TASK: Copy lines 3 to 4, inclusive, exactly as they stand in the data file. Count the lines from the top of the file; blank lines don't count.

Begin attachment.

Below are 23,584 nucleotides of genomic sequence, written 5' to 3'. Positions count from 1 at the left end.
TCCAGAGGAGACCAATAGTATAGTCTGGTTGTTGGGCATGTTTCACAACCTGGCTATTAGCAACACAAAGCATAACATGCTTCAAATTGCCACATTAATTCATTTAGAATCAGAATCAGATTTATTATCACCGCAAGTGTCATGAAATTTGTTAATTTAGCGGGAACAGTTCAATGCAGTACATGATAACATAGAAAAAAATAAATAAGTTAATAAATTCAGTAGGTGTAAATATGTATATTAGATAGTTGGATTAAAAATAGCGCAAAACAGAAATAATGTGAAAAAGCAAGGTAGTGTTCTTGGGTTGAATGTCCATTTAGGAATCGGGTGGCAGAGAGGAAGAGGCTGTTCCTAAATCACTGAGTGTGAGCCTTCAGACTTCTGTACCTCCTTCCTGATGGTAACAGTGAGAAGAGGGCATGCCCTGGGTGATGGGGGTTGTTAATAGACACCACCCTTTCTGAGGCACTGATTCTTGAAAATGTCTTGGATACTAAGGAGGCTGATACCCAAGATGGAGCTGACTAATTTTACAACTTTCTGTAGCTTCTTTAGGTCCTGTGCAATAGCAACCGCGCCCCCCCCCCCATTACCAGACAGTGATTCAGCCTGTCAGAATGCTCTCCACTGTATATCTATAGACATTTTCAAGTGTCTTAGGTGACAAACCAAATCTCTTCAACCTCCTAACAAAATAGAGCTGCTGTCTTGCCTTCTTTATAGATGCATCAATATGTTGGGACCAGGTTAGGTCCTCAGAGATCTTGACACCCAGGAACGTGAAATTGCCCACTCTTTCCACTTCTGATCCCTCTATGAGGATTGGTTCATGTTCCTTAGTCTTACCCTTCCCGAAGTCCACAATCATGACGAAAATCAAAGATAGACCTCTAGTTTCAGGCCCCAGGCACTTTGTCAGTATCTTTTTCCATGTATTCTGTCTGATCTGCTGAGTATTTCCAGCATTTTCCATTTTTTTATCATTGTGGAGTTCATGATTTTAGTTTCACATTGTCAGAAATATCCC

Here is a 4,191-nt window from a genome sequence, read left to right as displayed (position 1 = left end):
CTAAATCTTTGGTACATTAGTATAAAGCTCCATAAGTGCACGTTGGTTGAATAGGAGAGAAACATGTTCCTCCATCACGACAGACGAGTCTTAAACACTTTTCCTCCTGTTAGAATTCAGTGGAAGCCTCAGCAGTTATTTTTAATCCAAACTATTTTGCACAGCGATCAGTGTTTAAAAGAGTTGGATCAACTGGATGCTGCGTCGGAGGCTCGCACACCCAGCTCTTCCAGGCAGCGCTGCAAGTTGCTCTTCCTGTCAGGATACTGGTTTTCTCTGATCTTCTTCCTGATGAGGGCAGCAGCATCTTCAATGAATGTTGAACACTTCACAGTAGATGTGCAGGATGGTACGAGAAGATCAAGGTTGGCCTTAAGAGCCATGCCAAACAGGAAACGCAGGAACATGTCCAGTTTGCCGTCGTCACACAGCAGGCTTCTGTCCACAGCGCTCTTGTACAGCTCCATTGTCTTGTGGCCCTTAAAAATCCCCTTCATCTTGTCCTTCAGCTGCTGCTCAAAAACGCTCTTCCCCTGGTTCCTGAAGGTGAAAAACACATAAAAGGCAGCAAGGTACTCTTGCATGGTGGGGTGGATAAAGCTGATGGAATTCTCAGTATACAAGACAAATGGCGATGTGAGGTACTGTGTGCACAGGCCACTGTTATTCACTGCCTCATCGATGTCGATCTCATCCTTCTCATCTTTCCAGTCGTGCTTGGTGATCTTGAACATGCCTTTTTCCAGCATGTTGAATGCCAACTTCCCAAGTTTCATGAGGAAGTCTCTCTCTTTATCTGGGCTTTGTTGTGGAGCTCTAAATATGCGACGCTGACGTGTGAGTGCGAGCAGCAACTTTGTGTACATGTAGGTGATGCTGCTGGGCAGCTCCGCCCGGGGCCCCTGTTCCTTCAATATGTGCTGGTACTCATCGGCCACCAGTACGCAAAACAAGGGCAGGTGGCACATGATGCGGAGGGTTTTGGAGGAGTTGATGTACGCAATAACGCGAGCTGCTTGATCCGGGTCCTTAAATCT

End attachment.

Here is a 4,191-nt window from a genome sequence, read left to right as displayed (position 1 = left end):
CTAAATCTTTGGTACATTAGTATAAAGCTCCATAAGTGCACGTTGGTTGAATAGGAGAGAAACATGTTCCTCCATCACGACAGACGAGTCTTAAACACTTTTCCTCCTGTTAGAATTCAGTGGAAGCCTCAGCAGTTATTTTTAATCCAAACTATTTTGCACAGCGATCAGTGTTTAAAAGAGTTGGATCAACTGGATGCTGCGTCGGAGGCTCGCACACCCAGCTCTTCCAGGCAGCGCTGCAAGTTGCTCTTCCTGTCAGGATACTGGTTTTCTCTGATCTTCTTCCTGATGAGGGCAGCAGCATCTTCAATGAATGTTGAACACTTCACAGTAGATGTGCAGGATGGTACGAGAAGATCAAGGTTGGCCTTAAGAGCCATGCCAAACAGGAAACGCAGGAACATGTCCAGTTTGCCGTCGTCACACAGCAGGCTTCTGTCCACAGCGCTCTTGTACAGCTCCATTGTCTTGTGGCCCTTAAAAATCCCCTTCATCTTGTCCTTCAGCTGCTGCTCAAAAACGCTCTTCCCCTGGTTCCTGAAGGTGAAAAACACATAAAAGGCAGCAAGGTACTCTTGCATGGTGGGGTGGATAAAGCTGATGGAATTCTCAGTATACAAGACAAATGGCGATGTGAGGTACTGTGTGCACAGGCCACTGTTATTCACTGCCTCATCGATGTCGATCTCATCCTTCTCATCTTTCCAGTCGTGCTTGGTGATCTTGAACATGCCTTTTTCCAGCATGTTGAATGCCAACTTCCCAAGTTTCATGAGGAAGTCTCTCTCTTTATCTGGGCTTTGTTGTGGAGCTCTAAATATGCGACGCTGACGTGTGAGTGCGAGCAGCAACTTTGTGTACATGTAGGTGATGCTGCTGGGCAGCTCCGCCCGGGGCCCCTGTTCCTTCAATATGTGCTGGTACTCATCGGCCACCAGTACGCAAAACAAGGGCAGGTGGCACATGATGCGGAGGGTTTTGGAGGAGTTGATGTACGCAATAACGCGAGCTGCTTGATCCGGGTCCTTAAATCT